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|Paynesville Press - June 20, 2001|
New policy rewards school attendance
This year, during the final two days of school, the hallways of Paynesville Area High School were a little emptier than usual. There were 118 students missing. |
These students earned excused absences for the final two days as a reward for their outstanding attendance during the school year.
The new attendance policy was set into effect this year to reward students who have achieved perfect or exemplary attendance by releasing them from school two days before their scheduled dismissal. Students who qualify are also excused from final tests.
To achieve this status, students can't miss more than one day per semester, or more than two days all year. Absenses due to funerals are exempted.
Greater than one third of students qualified for early dismissal this year. Out of the 417 students who attend PAHS, 144 students qualified. Twenty-six of the students who qualified opted to stay in school the final two days to take tests. Students who decide to do this can only improve their final grades with the scores on their tests.
High school principal John Janotta got the idea for the new policy from another administrator at a national principal's conference. Albany and Sartell were the first Minnesota schools to implement the policy.
A problem with attendance was the reason Janotta felt the need to take action. "We felt that over the past several years many students were gone a lot, and we wanted to do something to address that," said Janotta.
It seems to have helped. In each of the first three quarters, attendance was at 94 to 95 percent, up one percent from corresponding quarters last year. That's an extra four students attending school each day.
"I know I didn't have as many attendance problems as in the past," said math teacher Todd Theisen.
Jim Hahn, vocational education instructor, agreed. "I think it's a good policy," he said. "Let's face it. When you work at a job, you have to be there. Sometimes when you don't want to be. This helps build responsibility in students."
However, there has still been some concerns about chronic absenteeism. Students who are absent repeatedly disqualify themselves from earning the reward early, and therefore, the policy offers them little incentive to improve their attendance.
"It's a fine policy for the good students," said David Wilke, foreign language instructor, "but there is still a problem with students missing way too much class. There needs to be something done to address that."
Hahn expressed similar concerns about the policy. "It does nothing to the kid who misses 12 days per quarter," he said.
For Jen Bruntlett, a junior, qualifying for early dismissal was a goal all year. Bruntlett, who has had perfect attendance for the past two years, didn't find it difficult to do. "Attendance has never been a problem for me," she said. She makes an effort to be in school, mostly due to the fact that she feels behind if she misses. Bruntlett said she isn't often sick, either.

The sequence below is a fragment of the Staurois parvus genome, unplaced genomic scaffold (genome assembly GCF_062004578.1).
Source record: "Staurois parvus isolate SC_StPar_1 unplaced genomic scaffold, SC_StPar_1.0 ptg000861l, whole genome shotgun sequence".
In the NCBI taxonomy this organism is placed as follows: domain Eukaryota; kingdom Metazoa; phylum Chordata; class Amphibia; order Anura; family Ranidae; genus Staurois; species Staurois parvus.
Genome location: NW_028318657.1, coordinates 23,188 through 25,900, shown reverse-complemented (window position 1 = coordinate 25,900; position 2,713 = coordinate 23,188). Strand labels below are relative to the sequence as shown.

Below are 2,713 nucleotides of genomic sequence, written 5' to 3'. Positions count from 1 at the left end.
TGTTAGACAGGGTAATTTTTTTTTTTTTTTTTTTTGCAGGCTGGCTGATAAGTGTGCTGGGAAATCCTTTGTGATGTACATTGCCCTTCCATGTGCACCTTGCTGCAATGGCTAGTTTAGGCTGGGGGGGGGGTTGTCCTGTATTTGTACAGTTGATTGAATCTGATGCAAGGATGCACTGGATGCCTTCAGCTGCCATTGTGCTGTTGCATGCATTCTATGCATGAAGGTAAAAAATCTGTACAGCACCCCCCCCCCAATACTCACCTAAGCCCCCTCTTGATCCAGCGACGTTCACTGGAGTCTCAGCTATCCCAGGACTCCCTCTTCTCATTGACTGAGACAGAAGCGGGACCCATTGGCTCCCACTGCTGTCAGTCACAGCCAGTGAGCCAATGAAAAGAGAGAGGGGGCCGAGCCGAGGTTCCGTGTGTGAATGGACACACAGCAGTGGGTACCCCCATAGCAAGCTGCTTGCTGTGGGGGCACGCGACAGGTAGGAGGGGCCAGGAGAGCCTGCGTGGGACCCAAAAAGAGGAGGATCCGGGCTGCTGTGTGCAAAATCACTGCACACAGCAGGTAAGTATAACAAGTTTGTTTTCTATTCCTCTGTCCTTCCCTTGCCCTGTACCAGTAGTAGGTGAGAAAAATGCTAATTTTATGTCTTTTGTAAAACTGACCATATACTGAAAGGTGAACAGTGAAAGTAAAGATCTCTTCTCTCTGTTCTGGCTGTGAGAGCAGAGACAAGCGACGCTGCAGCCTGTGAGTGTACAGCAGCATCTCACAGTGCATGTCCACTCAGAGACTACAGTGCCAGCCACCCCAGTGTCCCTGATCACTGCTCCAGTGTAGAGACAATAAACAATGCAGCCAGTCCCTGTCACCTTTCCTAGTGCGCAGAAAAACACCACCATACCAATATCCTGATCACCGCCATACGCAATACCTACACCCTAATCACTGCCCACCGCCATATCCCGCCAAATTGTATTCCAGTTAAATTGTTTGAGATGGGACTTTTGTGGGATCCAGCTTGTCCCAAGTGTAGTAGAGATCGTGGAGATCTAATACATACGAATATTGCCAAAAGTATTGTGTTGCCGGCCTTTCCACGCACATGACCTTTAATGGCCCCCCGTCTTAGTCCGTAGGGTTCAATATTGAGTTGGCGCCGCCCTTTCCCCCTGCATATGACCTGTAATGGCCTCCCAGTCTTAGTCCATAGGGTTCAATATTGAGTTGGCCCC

Mike Nistler, who just graduated, has only missed four days of school during his entire high school career. It just happened that 2.6 of those absences occurred this year because of a serious illness. Nistler had the goal of exemplary attendance, so he attempted to go to school on the third day of his illness, after missing two days already. He was forced to go home early after vomiting in the bathroom three times, thus being disqualified from early dismissal by .6 of a day.
"I think (the policy) is a good idea," Nistler said, "but there are some kinks that need to be worked out. There is no grey area and there should be a grey area. If someone is deathly ill, they should make an exception." Nistler believes the real reason this policy should be in place is to make people think twice about skipping school or scheduling unnecessary appointments during the school day.
Deb Glenz, school board member, has opposed the policy from the start. "I understand the drive to get kids in school," she said, "but I still feel that it encourages kids that are sick to go to school. Kids might be pushed to go when they know they shouldn't be there."
Glenz suggests modifying the attendance policy that was in place before this year and taking more gradual steps to improve attendance. She believes that rewards are a good way to get students to come, but feels that students get a mixed message when they are told it is important to be in school and are then rewarded by getting out early.
One of her ideas is to give students smaller rewards, like a fun activity, for each quarter's attendance, so everyone can start over every nine weeks.
According to Janotta, the only change in the policy planned for next year is the addition of a stipulation that allows students to be excused from school for specific church activities that cannot take place at any other time.
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